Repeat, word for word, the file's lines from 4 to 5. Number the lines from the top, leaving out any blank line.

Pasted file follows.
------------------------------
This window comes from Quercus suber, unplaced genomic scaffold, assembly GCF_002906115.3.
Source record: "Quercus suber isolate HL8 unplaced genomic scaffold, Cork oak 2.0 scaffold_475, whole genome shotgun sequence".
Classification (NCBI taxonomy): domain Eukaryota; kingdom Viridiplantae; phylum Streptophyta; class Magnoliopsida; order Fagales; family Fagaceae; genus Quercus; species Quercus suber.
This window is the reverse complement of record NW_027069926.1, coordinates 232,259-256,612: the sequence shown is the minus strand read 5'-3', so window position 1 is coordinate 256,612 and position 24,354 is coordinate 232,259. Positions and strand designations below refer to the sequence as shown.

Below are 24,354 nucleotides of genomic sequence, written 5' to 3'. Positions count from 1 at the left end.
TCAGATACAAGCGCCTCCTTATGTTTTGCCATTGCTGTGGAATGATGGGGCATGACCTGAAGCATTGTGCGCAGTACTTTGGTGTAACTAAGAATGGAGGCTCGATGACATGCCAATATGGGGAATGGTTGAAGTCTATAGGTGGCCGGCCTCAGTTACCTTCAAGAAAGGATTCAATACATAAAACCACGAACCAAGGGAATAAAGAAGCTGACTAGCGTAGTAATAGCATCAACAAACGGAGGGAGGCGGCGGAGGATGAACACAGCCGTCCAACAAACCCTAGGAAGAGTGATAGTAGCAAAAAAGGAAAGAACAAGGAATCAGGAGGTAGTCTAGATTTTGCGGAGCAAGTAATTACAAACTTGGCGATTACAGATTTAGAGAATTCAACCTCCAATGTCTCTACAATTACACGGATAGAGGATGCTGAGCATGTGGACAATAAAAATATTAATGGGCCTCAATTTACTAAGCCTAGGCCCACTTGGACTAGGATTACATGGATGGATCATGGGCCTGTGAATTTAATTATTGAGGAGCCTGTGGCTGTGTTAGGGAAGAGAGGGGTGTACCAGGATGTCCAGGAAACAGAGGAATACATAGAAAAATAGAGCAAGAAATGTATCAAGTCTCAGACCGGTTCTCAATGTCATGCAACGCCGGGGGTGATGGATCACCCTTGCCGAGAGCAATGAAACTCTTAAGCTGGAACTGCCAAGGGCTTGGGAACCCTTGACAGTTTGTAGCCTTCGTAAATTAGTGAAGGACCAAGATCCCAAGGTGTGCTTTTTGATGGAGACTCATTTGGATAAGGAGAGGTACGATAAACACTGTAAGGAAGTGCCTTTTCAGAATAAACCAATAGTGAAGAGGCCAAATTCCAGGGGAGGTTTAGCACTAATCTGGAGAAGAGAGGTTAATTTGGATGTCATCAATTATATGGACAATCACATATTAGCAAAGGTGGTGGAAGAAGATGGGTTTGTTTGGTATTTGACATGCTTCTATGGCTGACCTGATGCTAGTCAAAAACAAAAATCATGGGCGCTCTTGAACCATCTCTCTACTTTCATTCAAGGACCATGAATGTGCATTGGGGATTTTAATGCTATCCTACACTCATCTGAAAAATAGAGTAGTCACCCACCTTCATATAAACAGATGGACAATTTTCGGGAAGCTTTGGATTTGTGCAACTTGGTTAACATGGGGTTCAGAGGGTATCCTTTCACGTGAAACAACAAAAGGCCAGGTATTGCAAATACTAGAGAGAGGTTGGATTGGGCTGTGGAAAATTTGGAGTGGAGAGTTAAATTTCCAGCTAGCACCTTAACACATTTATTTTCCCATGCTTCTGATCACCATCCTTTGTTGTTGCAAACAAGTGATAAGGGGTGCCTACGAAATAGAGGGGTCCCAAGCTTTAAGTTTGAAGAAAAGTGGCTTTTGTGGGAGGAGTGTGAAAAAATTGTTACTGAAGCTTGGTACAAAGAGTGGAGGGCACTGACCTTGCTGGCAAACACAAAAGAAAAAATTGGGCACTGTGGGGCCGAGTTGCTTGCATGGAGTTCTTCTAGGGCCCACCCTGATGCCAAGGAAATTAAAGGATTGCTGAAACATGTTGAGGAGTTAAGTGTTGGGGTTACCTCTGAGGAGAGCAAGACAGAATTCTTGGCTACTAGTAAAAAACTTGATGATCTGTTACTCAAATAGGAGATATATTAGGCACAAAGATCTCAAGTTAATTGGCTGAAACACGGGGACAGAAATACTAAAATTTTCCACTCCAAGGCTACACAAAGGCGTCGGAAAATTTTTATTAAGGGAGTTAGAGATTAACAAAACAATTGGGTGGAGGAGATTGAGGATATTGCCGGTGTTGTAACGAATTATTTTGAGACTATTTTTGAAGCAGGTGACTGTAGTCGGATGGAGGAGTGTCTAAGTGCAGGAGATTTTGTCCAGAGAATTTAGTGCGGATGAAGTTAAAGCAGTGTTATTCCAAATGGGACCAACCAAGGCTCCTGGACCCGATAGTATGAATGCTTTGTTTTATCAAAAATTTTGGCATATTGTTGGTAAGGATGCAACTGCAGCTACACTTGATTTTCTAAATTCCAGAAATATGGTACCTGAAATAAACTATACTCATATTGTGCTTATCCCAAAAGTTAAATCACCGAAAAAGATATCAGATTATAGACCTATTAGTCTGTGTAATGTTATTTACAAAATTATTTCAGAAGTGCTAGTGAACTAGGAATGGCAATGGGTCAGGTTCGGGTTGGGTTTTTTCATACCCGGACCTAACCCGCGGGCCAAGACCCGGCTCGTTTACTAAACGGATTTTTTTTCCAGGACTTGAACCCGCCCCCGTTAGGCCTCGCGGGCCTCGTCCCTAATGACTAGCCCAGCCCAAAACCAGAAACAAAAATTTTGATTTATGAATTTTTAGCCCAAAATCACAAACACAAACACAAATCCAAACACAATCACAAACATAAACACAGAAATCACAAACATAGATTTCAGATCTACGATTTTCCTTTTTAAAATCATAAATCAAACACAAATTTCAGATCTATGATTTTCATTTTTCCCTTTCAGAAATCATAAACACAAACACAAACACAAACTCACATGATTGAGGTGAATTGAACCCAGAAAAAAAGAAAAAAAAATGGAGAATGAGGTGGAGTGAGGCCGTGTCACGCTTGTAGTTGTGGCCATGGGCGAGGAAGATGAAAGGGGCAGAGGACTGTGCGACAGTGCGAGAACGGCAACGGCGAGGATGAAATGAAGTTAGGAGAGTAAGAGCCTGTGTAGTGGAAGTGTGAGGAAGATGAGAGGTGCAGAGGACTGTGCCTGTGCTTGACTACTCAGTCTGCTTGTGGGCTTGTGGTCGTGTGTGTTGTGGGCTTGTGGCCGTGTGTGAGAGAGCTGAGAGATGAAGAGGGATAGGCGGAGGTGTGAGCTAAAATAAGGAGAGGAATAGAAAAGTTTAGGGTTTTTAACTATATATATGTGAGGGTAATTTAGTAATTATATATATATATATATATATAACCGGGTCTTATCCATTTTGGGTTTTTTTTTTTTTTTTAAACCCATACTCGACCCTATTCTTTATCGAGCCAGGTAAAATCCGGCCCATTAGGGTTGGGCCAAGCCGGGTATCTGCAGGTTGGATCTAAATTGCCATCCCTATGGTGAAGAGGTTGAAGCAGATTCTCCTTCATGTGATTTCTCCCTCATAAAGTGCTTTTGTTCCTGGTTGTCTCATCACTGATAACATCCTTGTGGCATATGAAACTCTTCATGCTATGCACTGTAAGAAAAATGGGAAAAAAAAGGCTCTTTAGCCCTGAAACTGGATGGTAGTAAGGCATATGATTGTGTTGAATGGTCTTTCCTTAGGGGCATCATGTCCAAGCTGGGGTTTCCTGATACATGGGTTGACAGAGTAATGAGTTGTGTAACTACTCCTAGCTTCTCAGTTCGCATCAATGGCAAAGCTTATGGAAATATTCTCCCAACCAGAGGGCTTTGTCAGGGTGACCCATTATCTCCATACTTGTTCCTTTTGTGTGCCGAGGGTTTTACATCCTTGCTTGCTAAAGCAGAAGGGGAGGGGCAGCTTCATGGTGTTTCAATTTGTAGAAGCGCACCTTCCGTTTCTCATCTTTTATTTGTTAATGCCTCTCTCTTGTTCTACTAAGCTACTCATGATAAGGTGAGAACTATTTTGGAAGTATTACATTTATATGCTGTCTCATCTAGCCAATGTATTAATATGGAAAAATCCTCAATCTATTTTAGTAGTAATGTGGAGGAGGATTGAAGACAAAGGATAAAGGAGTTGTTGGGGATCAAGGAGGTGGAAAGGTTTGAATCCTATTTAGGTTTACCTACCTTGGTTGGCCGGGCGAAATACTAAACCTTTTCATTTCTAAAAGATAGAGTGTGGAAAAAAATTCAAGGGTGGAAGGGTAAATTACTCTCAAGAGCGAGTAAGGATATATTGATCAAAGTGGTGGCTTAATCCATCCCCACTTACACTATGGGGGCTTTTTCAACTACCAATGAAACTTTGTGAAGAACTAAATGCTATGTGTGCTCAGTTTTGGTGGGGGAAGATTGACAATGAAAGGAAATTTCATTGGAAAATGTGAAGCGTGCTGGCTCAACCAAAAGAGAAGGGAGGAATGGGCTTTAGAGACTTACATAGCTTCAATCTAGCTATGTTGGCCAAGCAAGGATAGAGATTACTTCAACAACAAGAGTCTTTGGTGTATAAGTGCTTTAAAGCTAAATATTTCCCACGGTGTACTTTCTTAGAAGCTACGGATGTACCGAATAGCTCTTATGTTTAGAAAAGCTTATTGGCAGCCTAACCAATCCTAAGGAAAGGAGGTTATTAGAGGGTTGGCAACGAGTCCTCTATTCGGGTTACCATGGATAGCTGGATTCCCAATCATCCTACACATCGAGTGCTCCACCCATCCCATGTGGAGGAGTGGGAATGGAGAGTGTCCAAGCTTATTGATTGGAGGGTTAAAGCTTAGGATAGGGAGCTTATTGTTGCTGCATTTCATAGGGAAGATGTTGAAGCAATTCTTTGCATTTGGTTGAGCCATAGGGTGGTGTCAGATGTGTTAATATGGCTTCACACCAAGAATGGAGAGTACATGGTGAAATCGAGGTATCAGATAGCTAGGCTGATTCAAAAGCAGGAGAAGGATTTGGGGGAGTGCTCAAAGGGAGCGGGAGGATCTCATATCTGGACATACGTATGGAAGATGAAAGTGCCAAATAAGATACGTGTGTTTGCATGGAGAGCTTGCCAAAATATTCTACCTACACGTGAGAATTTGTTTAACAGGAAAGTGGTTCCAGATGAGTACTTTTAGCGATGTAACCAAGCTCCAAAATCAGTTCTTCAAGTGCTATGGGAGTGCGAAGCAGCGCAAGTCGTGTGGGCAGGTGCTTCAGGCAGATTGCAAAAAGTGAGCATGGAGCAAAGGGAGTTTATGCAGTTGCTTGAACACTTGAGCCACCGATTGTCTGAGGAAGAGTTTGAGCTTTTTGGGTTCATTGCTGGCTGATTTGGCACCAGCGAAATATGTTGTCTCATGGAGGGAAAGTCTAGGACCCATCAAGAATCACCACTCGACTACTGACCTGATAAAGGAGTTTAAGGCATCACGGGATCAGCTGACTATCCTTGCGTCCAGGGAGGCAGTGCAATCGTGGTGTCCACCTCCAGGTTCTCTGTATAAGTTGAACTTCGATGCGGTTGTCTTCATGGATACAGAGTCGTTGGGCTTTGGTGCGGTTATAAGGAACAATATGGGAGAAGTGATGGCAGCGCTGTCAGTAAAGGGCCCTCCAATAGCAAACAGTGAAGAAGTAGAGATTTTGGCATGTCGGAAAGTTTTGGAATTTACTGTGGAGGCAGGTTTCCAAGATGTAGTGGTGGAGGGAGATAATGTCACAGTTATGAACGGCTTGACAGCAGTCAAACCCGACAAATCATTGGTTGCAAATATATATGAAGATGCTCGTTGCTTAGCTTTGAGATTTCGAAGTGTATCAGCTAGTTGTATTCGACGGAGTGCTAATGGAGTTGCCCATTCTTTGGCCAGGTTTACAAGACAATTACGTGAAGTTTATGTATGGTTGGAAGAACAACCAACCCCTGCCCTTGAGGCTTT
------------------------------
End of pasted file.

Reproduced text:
This window is the reverse complement of record NW_027069926.1, coordinates 232,259-256,612: the sequence shown is the minus strand read 5'-3', so window position 1 is coordinate 256,612 and position 24,354 is coordinate 232,259. Positions and strand designations below refer to the sequence as shown.

Below are 24,354 nucleotides of genomic sequence, written 5' to 3'. Positions count from 1 at the left end.